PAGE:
(Re)Thinking Landscape: Ways of knowing/Ways of being
September 29-October 1, 2022 — Yale University
The cumulative crises of anthropogenic climate change, Indigenous land and water defender campaigns, and calls to decolonize museums, universities and other cultural spaces have directed attention to the material structures of power that shape our interaction with place. If landscape studies have traditionally focused on questions of representation and cultural imaginaries, how does taking land seriously as a category prompt a rethinking of landscape? Landscapes have real, material impacts on our lives but landscape is also a canvas onto which a variety of emotional, ideological, and discursive involvement is mapped. Landscape is used by artists, writers, theorists, and politicians to tell us something—and, importantly, to make us believe something—about our lives and ourselves. As inhabitants, stewards, and architects of landscape, we have a responsibility to think critically about the role of landscape. Land and landscape are a point of entry to reckon with how colonial, nationalist, heteronormative, and white supremacist systems and structures impose themselves on land, waters, and communities. Given the very material politics of the present, what utility does landscape have as a framework? What does a history of landscape that centers land relations look like? What does landscape tell us about temporality, endurance, disappearance, emergency, and disaster?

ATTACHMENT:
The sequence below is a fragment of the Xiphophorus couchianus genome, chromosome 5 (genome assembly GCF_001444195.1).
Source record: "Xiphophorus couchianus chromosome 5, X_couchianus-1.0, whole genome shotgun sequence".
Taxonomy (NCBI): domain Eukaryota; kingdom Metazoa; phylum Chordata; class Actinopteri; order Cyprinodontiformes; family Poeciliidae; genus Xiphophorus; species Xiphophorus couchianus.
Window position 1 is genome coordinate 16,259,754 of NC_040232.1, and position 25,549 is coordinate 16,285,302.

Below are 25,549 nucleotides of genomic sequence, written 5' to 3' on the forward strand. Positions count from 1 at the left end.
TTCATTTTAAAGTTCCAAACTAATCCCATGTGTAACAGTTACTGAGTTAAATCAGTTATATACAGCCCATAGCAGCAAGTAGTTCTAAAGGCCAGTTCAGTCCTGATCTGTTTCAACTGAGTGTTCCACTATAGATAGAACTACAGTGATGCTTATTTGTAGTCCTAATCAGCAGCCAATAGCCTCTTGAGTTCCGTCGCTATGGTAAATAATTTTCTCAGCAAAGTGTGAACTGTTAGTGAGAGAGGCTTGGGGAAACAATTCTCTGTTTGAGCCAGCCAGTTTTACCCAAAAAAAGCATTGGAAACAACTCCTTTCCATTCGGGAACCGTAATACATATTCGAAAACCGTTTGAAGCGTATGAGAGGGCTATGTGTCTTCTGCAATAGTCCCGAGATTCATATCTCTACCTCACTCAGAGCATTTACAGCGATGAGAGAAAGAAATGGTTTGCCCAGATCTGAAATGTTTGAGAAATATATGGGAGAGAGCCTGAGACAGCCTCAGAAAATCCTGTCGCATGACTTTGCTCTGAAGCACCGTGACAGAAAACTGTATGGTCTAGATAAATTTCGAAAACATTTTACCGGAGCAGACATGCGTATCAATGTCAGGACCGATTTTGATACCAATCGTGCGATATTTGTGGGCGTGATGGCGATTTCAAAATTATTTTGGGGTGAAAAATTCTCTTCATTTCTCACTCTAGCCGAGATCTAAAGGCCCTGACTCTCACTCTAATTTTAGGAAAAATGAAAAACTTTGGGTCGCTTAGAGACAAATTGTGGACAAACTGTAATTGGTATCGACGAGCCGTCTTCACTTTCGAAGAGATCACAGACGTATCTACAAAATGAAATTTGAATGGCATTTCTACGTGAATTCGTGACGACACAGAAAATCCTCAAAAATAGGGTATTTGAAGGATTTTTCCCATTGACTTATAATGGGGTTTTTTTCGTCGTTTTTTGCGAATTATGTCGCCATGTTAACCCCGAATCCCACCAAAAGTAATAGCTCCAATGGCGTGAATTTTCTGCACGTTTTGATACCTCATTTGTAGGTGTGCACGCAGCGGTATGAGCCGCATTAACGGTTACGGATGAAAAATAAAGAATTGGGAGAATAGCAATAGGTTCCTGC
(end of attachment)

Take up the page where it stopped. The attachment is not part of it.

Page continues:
Keynote Speakers: Nick Estes (University of Minnesota) and Tiffany Lethabo King (University of Virginia)
Film screening: Logos Zanzotto (2021, Italy, dir. Denis Brotto), followed by Q&A with the director
We invite papers from interdisciplinary scholars working at the convergence of land, representation, and politics across media, geographies, and time periods. Through the framework of the Environmental Humanities, this conference seeks to re-think landscape studies and the definition of landscape through a cross-disciplinary dialogue across the humanities and social sciences.
Possible topics may include, but are not limited to, the following:
- The interplay between materiality and representation
- Land relations and land ethics
- Disappearing/enduring landscapes
- Landscape and memory studies
- Landscape and belonging
- Landscape and the picturesque
- Representing landscapes in literature, art, cinema, and other creative media
- Immaterial and invented landscapes
- How representation shapes how we know and value land
- Shoals and other in-between formations
- Embodied experiences of landscape
- The ethics of land art
- Landscapes as materials, metaphors, media, archives, and frameworks
Please send an abstract of 250 words and a short bio to the symposium organizing committee at email@example.com by May 31.
We encourage proposals that emphasize expansive thinking about landscape from scholars, artists, and activists at all stages of their careers.
This conference is generously sponsored by The Edward J. and Dorothy Clarke Kempf Memorial Fund and the Yale Environmental Humanities program.